In Blog

Tom Fallon, CEO, Infinera

Tom Fallon
CEO, Infinera

Infinera’s CEO argues open networks, bandwidth growth, and unprecedented cost effectiveness will trigger new times in service provision

No one can deny the world of connectivity is firmly in the middle of massive expansions, upgrades, and new builds. In particular, bandwidth capability has seen brute force capacity upgrades being delivered seemingly from nowhere.

The technology disruption involved is dramatic and transformational: short- and long-haul transmission routes are being boosted even after systems have entered service, sparking enormous economic and business gains we can say are probably unique to telecom infrastructure builds. But more disruption is in prospect too, particularly in how the services themselves will be configured inside providers in the future. Network transformation involving on-demand, self-provisioning automation will offer unprecedented flexibility and bandwidth fluidity say the experts on the cutting edge of the industry.

As a consequence, the value chain of the entire industry is becoming energized at white heat levels. “The massive ongoing industry transformation means a lot of opportunity for suppliers,” says Tom Fallon, CEO of Infinera, a key vendor in the optical space, “[especially those] that are able to combine leadership in optical performance with disruptive innovations.”

In such a complicated (and heated) environment, Mr. Fallon’s own business roadmap remains relatively succinct: “Our strategy is focused on creating differentiated value for our customers as they transform their networks to address the opportunities of emerging services like 5G, DAA, and cloud-based business services. We believe the key to this transformation is highly scalable, self-optimizing networks that adapt to the demand of users and applications – everywhere, always, and instantly.”

He says that Infinera is bringing greater scale, a broader solutions portfolio, and unique technology differentiation to the market. As such it is “perfectly positioned” to help customers at this industry inflection point. He continues: “Our differentiation includes industry-leading optical performance enabled by our unique vertically integrated technology, Tier 1-proven automation capabilities, game-changing innovation at the network edge with our disaggregated router architecture, and an unwavering commitment to what ‘open’ means.”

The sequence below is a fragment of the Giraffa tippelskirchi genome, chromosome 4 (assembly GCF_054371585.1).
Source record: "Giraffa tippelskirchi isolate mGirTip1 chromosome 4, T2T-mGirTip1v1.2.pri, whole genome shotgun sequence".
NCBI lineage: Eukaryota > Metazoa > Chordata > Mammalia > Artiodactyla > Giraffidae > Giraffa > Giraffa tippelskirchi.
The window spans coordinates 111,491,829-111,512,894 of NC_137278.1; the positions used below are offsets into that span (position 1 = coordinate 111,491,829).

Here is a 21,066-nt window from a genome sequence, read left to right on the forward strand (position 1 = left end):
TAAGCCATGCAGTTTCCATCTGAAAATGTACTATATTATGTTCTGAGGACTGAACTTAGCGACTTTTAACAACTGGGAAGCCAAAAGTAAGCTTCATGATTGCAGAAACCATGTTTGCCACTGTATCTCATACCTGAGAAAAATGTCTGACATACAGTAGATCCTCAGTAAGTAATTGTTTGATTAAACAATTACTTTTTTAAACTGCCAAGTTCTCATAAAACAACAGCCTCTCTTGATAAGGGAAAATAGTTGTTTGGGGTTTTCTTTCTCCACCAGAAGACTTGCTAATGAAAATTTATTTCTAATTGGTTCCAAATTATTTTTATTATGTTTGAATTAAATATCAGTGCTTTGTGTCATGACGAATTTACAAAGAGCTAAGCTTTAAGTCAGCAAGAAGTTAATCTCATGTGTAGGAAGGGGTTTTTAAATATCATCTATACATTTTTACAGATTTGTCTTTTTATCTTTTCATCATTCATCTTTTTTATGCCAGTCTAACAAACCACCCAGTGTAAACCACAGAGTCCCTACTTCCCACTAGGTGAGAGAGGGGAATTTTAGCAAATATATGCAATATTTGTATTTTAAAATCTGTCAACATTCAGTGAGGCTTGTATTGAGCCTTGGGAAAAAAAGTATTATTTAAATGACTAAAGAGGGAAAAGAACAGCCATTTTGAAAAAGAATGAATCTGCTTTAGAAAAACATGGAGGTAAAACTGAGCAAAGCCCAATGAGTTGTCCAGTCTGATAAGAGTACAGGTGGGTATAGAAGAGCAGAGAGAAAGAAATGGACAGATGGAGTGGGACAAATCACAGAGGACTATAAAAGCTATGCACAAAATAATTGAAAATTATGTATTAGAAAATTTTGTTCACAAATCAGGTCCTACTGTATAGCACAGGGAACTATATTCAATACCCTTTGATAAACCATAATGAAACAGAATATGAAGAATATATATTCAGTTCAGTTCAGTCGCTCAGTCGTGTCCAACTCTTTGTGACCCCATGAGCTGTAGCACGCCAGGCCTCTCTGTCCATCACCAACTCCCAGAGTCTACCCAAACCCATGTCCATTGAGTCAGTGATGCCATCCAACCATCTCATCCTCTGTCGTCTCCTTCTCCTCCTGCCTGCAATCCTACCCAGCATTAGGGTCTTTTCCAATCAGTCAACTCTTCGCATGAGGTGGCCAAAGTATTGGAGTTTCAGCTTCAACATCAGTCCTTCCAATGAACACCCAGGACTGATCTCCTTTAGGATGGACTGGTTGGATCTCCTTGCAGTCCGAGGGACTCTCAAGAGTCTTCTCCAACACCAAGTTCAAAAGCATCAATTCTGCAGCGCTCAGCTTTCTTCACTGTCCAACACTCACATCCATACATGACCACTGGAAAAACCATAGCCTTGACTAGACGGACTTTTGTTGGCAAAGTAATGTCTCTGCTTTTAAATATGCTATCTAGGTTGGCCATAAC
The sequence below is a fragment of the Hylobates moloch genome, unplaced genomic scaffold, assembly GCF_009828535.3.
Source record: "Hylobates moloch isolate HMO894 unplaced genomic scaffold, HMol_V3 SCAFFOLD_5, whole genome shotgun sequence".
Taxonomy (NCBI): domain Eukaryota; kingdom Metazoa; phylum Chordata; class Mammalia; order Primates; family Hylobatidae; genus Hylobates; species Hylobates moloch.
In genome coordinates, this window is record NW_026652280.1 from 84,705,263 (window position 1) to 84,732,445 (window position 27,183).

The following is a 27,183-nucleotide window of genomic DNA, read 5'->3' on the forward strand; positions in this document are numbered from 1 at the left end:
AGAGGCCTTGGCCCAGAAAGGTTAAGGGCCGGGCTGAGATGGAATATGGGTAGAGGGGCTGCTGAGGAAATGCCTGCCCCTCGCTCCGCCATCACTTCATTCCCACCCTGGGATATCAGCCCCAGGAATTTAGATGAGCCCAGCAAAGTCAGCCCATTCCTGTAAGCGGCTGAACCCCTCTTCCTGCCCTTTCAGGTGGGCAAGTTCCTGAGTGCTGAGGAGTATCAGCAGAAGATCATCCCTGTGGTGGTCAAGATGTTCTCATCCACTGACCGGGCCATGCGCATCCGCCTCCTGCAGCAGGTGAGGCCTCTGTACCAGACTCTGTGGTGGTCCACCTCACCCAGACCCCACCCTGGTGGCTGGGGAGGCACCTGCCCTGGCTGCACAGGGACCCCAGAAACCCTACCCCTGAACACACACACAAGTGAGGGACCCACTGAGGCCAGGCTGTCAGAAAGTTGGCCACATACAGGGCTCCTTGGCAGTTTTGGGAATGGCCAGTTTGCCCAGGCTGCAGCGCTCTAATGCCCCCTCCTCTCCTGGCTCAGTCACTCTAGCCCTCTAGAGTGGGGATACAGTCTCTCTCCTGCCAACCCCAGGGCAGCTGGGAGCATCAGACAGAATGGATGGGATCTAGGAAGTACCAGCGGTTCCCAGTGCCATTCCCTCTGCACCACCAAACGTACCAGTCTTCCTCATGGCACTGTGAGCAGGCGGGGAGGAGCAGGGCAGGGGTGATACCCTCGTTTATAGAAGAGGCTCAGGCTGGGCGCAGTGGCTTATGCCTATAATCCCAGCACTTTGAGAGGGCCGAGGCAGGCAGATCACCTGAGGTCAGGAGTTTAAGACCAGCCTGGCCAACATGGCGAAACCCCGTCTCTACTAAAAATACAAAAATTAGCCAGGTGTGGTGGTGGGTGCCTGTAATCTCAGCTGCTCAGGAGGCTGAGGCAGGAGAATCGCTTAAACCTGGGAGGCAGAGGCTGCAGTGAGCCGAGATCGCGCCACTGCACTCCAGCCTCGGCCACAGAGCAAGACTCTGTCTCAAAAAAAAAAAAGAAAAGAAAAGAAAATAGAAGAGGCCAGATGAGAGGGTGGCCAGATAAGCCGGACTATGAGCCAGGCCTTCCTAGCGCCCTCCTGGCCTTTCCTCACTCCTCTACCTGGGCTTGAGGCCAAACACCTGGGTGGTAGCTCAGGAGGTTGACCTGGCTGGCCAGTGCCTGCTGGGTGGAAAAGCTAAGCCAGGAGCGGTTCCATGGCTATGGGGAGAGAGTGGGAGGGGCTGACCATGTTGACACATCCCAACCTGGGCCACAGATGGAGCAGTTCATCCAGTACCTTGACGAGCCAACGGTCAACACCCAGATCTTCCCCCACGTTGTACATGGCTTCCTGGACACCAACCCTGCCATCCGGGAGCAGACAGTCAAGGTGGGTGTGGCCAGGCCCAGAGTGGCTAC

Infinera has seen a slew of recent achievements that could signal what all this represents. These include a 600Gbps transmission record reached in one European service provider network, a major upgrade in Asia-Pacific by Telstra of its subsea fiber network that will see effective capacity increases of 160 percent, and collaboration between Telia Carrier and Infinera demonstrating autonomous intelligent transponder technology as a key stage in making networks autonomously adapt to changing conditions.

A New Wave?
Still, ongoing market conditions and prospects matter. Tom Fallon is no stranger or distant observer to corporate evolution in this charged environment. With a track record of 15 years in various roles at Infinera, he can also look at substantial roles – particularly in engineering and manufacturing operations – at Cisco, Sun Microsystems, and Hewlett Packard. With an experienced, pragmatic eye in developing and managing market-facing technology over several cycles, he argues the current market looks “solid” rather than overblown, especially in terms of what is coming next. He predicts, rather, that the industry is about to enter the next wave of spending on optical infrastructures characterized by two themes: bringing more intelligent capacity to the network edge for new access solutions and general capacity expansion that interconnects an increasingly data center-centric networked model.

All of this means technology development, a lot of technology development. Associated with these are innovations such as “Instant Bandwidth,” Auto-Tuning, and disaggregated routing that will enable this network transformation. Across individual sectors, he can tick off areas of particular excitement: compact modular system builds, the subsea sector where active participation by ICPs is driving new cable deployments, and in fiber deep where new 5G and DAA architectures are being deployed. He is enthusiastic about the edge too: “We also see a tremendous opportunity for disruption with our disaggregated IP solution in the edge router market where we are well positioned with years of field proven software.”